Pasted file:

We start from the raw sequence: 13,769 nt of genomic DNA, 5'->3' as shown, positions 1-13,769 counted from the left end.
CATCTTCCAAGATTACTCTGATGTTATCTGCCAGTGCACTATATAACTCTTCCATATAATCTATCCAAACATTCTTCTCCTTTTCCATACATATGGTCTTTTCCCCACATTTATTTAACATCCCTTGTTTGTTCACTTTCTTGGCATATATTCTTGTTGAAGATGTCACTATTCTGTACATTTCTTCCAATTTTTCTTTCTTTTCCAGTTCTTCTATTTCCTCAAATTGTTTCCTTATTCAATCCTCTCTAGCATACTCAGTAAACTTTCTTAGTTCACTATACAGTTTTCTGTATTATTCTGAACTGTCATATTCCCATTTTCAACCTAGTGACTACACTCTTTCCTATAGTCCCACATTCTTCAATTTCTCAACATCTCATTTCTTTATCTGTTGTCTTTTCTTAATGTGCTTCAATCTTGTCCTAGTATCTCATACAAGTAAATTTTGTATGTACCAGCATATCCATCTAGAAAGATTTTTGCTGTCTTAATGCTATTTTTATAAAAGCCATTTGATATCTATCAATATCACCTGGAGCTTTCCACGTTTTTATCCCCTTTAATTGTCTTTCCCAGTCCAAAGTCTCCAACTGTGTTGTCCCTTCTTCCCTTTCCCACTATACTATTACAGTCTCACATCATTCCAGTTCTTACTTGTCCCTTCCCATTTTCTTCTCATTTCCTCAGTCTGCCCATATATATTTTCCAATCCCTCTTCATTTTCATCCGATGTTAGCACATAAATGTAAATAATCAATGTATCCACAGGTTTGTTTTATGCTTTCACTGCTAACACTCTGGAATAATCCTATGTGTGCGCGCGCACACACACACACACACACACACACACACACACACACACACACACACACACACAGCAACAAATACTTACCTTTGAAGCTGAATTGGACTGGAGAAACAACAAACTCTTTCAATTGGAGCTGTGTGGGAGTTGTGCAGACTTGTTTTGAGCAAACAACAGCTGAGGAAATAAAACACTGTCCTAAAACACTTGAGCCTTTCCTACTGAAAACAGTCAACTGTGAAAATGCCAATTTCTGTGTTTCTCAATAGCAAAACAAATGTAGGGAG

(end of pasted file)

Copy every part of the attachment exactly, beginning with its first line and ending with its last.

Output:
We start from the raw sequence: 13,769 nt of genomic DNA, 5'->3' as shown, positions 1-13,769 counted from the left end.
CATCTTCCAAGATTACTCTGATGTTATCTGCCAGTGCACTATATAACTCTTCCATATAATCTATCCAAACATTCTTCTCCTTTTCCATACATATGGTCTTTTCCCCACATTTATTTAACATCCCTTGTTTGTTCACTTTCTTGGCATATATTCTTGTTGAAGATGTCACTATTCTGTACATTTCTTCCAATTTTTCTTTCTTTTCCAGTTCTTCTATTTCCTCAAATTGTTTCCTTATTCAATCCTCTCTAGCATACTCAGTAAACTTTCTTAGTTCACTATACAGTTTTCTGTATTATTCTGAACTGTCATATTCCCATTTTCAACCTAGTGACTACACTCTTTCCTATAGTCCCACATTCTTCAATTTCTCAACATCTCATTTCTTTATCTGTTGTCTTTTCTTAATGTGCTTCAATCTTGTCCTAGTATCTCATACAAGTAAATTTTGTATGTACCAGCATATCCATCTAGAAAGATTTTTGCTGTCTTAATGCTATTTTTATAAAAGCCATTTGATATCTATCAATATCACCTGGAGCTTTCCACGTTTTTATCCCCTTTAATTGTCTTTCCCAGTCCAAAGTCTCCAACTGTGTTGTCCCTTCTTCCCTTTCCCACTATACTATTACAGTCTCACATCATTCCAGTTCTTACTTGTCCCTTCCCATTTTCTTCTCATTTCCTCAGTCTGCCCATATATATTTTCCAATCCCTCTTCATTTTCATCCGATGTTAGCACATAAATGTAAATAATCAATGTATCCACAGGTTTGTTTTATGCTTTCACTGCTAACACTCTGGAATAATCCTATGTGTGCGCGCGCACACACACACACACACACACACACACACACACACACACACACACACACACACAGCAACAAATACTTACCTTTGAAGCTGAATTGGACTGGAGAAACAACAAACTCTTTCAATTGGAGCTGTGTGGGAGTTGTGCAGACTTGTTTTGAGCAAACAACAGCTGAGGAAATAAAACACTGTCCTAAAACACTTGAGCCTTTCCTACTGAAAACAGTCAACTGTGAAAATGCCAATTTCTGTGTTTCTCAATAGCAAAACAAATGTAGGGAG